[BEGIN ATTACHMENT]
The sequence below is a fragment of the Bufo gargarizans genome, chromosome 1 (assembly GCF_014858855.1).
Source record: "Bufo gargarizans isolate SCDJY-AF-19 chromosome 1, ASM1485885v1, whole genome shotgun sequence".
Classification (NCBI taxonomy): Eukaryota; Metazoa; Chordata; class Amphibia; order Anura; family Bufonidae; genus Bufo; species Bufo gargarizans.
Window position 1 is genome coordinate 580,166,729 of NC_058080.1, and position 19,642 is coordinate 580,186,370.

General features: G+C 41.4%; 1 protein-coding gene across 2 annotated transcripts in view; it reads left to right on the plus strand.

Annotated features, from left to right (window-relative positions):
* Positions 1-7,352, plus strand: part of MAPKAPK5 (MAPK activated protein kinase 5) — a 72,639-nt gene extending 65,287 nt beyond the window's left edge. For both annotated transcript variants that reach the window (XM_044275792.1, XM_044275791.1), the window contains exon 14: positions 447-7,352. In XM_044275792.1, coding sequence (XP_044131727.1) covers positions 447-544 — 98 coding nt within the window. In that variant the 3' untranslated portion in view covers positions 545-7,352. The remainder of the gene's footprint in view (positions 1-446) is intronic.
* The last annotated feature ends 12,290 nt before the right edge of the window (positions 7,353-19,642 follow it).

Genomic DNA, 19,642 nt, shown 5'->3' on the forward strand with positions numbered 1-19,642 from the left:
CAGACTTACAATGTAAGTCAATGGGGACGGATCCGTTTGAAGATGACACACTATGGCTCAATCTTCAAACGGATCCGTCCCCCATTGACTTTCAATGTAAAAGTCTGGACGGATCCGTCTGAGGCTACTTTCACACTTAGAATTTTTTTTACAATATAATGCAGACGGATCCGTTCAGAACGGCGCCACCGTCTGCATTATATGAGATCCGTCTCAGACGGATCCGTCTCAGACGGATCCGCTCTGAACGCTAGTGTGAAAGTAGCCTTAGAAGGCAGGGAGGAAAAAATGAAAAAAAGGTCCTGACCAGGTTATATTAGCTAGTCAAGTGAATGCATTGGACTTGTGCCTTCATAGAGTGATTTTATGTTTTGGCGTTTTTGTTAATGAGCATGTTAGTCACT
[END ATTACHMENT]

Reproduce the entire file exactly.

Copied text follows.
The sequence below is a fragment of the Bufo gargarizans genome, chromosome 1 (assembly GCF_014858855.1).
Source record: "Bufo gargarizans isolate SCDJY-AF-19 chromosome 1, ASM1485885v1, whole genome shotgun sequence".
Classification (NCBI taxonomy): Eukaryota; Metazoa; Chordata; class Amphibia; order Anura; family Bufonidae; genus Bufo; species Bufo gargarizans.
Window position 1 is genome coordinate 580,166,729 of NC_058080.1, and position 19,642 is coordinate 580,186,370.

General features: G+C 41.4%; 1 protein-coding gene across 2 annotated transcripts in view; it reads left to right on the plus strand.

Annotated features, from left to right (window-relative positions):
* Positions 1-7,352, plus strand: part of MAPKAPK5 (MAPK activated protein kinase 5) — a 72,639-nt gene extending 65,287 nt beyond the window's left edge. For both annotated transcript variants that reach the window (XM_044275792.1, XM_044275791.1), the window contains exon 14: positions 447-7,352. In XM_044275792.1, coding sequence (XP_044131727.1) covers positions 447-544 — 98 coding nt within the window. In that variant the 3' untranslated portion in view covers positions 545-7,352. The remainder of the gene's footprint in view (positions 1-446) is intronic.
* The last annotated feature ends 12,290 nt before the right edge of the window (positions 7,353-19,642 follow it).

Genomic DNA, 19,642 nt, shown 5'->3' on the forward strand with positions numbered 1-19,642 from the left:
CAGACTTACAATGTAAGTCAATGGGGACGGATCCGTTTGAAGATGACACACTATGGCTCAATCTTCAAACGGATCCGTCCCCCATTGACTTTCAATGTAAAAGTCTGGACGGATCCGTCTGAGGCTACTTTCACACTTAGAATTTTTTTTACAATATAATGCAGACGGATCCGTTCAGAACGGCGCCACCGTCTGCATTATATGAGATCCGTCTCAGACGGATCCGTCTCAGACGGATCCGCTCTGAACGCTAGTGTGAAAGTAGCCTTAGAAGGCAGGGAGGAAAAAATGAAAAAAAGGTCCTGACCAGGTTATATTAGCTAGTCAAGTGAATGCATTGGACTTGTGCCTTCATAGAGTGATTTTATGTTTTGGCGTTTTTGTTAATGAGCATGTTAGTCACT